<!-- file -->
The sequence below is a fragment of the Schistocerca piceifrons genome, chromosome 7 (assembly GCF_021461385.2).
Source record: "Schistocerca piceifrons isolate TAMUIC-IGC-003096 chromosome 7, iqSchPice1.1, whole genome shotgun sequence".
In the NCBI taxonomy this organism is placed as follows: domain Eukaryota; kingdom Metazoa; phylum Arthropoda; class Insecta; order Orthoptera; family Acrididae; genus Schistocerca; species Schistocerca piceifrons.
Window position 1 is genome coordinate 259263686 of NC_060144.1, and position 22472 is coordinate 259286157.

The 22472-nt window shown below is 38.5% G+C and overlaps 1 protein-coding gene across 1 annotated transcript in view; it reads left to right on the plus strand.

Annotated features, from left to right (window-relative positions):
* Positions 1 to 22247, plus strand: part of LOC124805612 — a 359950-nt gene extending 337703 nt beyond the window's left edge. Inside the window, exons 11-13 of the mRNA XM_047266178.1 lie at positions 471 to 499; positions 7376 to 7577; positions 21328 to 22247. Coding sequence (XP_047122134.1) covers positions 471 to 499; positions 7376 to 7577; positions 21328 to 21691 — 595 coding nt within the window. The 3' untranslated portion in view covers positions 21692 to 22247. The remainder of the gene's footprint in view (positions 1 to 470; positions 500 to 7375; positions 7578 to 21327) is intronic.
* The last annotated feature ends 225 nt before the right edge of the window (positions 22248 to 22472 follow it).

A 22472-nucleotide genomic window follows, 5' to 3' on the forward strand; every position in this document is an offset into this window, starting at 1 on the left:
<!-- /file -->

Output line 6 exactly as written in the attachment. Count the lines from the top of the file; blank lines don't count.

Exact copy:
Annotated features, from left to right (window-relative positions):